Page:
If you’re considering setting up a trust, you’re probably already aware of the many financial and business benefits that they bring. However, choosing the right trust structure is crucial to ensure that you are making the right choice for your business plans. The two main trust structures are unit trusts and discretionary trusts. While they have similarities, understanding their differences is crucial when choosing to set up a trust. This article will set out the key differences between discretionary and unit trusts.
What is a Trust?
A trust is a relationship where controller of the trust (the trustee) holds the legal title to assets for the benefit of individuals or companies that are parties to the trust. These individuals or companies are known as the beneficiaries. The trustee has a responsibility to administer the assets of the trust (the trust fund) to the beneficiaries in accordance with the trust’s governing document (the trust deed).
How Long Does a Trust Last?
A trust runs for the period specified in the trust deed. This is usually for 80 years – the maximum time that the law allows. The trust’s term will reduces if the trustee distributes the assets to the beneficiaries at an earlier date. Subsequently, the trustee will terminate or wind up the trust.
What Are Discretionary Trusts?
A discretionary trust is a trust where the trustee has discretion to which beneficiaries (if any) will benefit from the trust’s income or capital from year to year. The trustee has the discretion to determine which beneficiaries receive distributions and to what extent. Discretionary trusts are flexible in that the trustee can canvass the tax attributes of the various beneficiaries from year to year. Therefore, they can then determine where to distribute the trust income in the most tax effective manner.
Family trusts are usually discretionary trusts with a broad range of potential beneficiaries. A discretionary trust can help protect family assets and enable income and capital to be spread among family members.
How Do You Set Up a Discretionary Trust?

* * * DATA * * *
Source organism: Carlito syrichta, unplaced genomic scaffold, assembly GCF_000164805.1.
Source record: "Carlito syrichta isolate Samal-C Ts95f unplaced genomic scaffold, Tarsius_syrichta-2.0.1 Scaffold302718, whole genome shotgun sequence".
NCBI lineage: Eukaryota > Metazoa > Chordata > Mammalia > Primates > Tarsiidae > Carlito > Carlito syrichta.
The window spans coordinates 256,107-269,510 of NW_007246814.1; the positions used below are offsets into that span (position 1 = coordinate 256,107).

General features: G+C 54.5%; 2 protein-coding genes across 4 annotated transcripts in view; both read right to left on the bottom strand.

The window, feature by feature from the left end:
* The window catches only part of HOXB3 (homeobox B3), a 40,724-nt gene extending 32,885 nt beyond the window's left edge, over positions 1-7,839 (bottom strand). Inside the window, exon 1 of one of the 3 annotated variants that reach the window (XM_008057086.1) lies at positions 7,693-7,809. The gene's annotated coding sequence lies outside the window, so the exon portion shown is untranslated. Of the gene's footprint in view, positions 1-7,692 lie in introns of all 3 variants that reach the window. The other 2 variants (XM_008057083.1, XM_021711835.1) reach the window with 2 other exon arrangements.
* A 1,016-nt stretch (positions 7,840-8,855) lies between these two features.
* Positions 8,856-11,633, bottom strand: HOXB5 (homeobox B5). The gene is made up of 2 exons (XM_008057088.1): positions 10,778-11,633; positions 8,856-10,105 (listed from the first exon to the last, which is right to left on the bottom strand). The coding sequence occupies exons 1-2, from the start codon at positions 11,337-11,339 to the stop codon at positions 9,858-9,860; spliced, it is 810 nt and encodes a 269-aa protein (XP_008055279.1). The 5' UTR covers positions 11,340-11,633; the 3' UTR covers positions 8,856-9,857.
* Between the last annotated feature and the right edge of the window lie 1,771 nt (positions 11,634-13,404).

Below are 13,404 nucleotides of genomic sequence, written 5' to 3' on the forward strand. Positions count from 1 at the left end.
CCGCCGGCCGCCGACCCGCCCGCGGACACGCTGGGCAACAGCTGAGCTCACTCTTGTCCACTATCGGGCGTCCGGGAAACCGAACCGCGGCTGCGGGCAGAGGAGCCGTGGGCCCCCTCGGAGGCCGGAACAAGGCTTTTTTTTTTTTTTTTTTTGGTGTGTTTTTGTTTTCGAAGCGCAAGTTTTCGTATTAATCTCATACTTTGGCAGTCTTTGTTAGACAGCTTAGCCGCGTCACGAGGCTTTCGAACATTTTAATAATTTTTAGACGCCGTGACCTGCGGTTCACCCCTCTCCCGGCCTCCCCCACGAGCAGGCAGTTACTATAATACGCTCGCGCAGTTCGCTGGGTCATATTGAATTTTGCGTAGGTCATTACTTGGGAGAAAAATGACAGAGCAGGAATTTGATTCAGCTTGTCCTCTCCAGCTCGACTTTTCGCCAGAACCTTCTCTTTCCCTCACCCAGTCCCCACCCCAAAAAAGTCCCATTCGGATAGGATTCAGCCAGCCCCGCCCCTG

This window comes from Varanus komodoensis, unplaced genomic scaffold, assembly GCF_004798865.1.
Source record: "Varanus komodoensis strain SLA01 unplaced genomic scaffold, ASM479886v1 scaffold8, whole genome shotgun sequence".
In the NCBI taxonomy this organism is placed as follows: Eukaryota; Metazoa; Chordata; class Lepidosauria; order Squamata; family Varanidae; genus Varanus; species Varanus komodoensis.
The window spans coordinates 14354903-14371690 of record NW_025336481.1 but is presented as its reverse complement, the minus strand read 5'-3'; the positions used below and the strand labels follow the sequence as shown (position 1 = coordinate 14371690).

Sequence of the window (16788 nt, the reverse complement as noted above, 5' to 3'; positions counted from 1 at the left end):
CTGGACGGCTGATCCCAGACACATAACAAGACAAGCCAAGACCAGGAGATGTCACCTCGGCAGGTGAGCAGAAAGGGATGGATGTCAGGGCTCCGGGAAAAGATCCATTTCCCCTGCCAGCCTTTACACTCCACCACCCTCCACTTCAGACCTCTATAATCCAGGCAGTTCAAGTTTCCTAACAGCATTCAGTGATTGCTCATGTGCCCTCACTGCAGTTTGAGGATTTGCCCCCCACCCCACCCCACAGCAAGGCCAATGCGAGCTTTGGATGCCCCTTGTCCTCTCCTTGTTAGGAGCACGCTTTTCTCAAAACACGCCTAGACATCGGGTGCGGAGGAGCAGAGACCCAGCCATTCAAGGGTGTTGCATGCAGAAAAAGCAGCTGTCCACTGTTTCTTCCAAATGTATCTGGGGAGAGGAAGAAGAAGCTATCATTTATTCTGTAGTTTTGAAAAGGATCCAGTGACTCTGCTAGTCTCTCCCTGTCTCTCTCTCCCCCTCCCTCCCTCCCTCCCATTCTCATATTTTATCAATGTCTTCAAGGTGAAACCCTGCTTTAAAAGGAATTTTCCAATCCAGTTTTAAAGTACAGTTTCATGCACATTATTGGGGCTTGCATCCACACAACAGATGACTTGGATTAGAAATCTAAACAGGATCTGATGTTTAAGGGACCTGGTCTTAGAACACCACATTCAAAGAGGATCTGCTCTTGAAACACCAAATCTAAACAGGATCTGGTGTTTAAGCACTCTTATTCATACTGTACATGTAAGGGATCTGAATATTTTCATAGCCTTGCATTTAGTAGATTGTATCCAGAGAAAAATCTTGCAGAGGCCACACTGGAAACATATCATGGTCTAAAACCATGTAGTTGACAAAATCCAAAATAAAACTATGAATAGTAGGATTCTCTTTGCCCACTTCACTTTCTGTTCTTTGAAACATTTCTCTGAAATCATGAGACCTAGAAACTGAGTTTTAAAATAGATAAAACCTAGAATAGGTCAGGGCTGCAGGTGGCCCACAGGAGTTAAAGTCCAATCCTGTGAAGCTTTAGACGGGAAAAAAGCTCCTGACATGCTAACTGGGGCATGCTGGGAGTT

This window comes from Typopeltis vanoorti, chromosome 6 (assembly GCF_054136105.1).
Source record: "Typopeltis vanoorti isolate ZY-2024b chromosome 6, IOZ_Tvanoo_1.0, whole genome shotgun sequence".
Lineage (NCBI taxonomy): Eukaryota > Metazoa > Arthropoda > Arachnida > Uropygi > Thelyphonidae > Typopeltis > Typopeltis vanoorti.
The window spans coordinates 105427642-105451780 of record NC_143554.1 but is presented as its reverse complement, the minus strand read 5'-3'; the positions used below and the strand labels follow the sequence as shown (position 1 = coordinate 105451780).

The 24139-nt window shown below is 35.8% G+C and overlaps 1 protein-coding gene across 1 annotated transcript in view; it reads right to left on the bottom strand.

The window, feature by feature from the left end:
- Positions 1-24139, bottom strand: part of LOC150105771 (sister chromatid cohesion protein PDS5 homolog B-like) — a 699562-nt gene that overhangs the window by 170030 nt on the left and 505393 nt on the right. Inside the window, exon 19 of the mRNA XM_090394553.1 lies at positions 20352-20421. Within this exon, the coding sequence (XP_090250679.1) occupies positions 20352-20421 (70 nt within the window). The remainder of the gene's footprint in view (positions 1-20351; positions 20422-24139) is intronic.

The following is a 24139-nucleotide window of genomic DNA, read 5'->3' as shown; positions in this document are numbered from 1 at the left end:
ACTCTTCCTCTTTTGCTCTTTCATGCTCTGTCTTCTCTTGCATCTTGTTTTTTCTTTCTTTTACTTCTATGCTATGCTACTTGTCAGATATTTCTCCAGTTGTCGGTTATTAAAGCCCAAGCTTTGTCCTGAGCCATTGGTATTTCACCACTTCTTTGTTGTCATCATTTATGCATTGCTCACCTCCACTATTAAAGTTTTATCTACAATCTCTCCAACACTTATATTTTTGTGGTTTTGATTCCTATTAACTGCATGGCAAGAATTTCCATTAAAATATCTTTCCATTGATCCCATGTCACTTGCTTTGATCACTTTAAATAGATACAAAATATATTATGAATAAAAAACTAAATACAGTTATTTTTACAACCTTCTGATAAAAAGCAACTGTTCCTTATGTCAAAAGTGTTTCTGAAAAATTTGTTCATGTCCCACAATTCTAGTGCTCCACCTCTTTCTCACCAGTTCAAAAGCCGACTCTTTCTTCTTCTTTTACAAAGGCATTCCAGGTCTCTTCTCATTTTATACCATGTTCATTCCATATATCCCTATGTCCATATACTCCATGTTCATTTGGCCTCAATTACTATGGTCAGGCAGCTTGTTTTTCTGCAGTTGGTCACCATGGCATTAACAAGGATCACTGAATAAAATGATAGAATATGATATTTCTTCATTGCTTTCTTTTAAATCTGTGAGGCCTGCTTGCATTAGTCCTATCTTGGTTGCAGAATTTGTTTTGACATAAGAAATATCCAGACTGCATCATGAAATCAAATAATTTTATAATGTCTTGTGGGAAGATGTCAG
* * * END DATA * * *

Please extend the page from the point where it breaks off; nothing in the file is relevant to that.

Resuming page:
In general, a discretionary trust is set up by a contribution being made to the trust by a party that is unrelated to the beneficiaries. This small gift may be just $10 and the party who makes it is referred to as the settlor.
Once the settlor has made the contribution, most of the trust property will come from loans or gifts made by the party who sought to establish the trust. This party is also generally a beneficiary of the trust.
What Are Unit Trusts?
On the other hand, unit trusts are a type of fixed trust where the trustee holds the assets of the trust for the benefit of unitholders. This benefit will be in proportion to the number of units that each unitholder acquires. There may be multiple classes of units on offer with different rights for each class. Third parties often use unit trusts are often as an vehicle for investment.
A unit trust differs from other trust structures in that the trustee divides the trust’s property into fixed and quantifiable parts, called units. Beneficiaries subscribe to these units in a similar way that shareholders subscribe to shares in a company. Unit trusts give the unitholders certainty. The money or property from the unit trust is distributed to the beneficiaries in fixed proportions to the units that they hold.
Unitholders are the main people or entities that benefit from the trust and can be individuals or companies. They are quite often corporate trustees of various family discretionary trusts.
Unitholders should carefully consider the tax, stamp duty and estate planning implications of the trust structure and the trustee’s decisions. It is important for the unitholder or trustee to seek accounting and tax advice on these matters.
Unit trusts are more appropriate if third parties are investing together.
Further, unit trusts facilitate the entry and exit of investors without having to sell off fractions of the underlying assets.
There are key differences between discretionary trusts and unit trusts that are important to consider before making any business decisions. These differences concern the;
- trust establishment process;
- daily running of the trust; and
- tax considerations.
You should seek specific advice about the implications of holding particular assets in a trust. If you have any questions about the most appropriate trust structure for your circumstances, contact LegalVision’s business lawyers on 1300 544 755 or fill out the form on this page.
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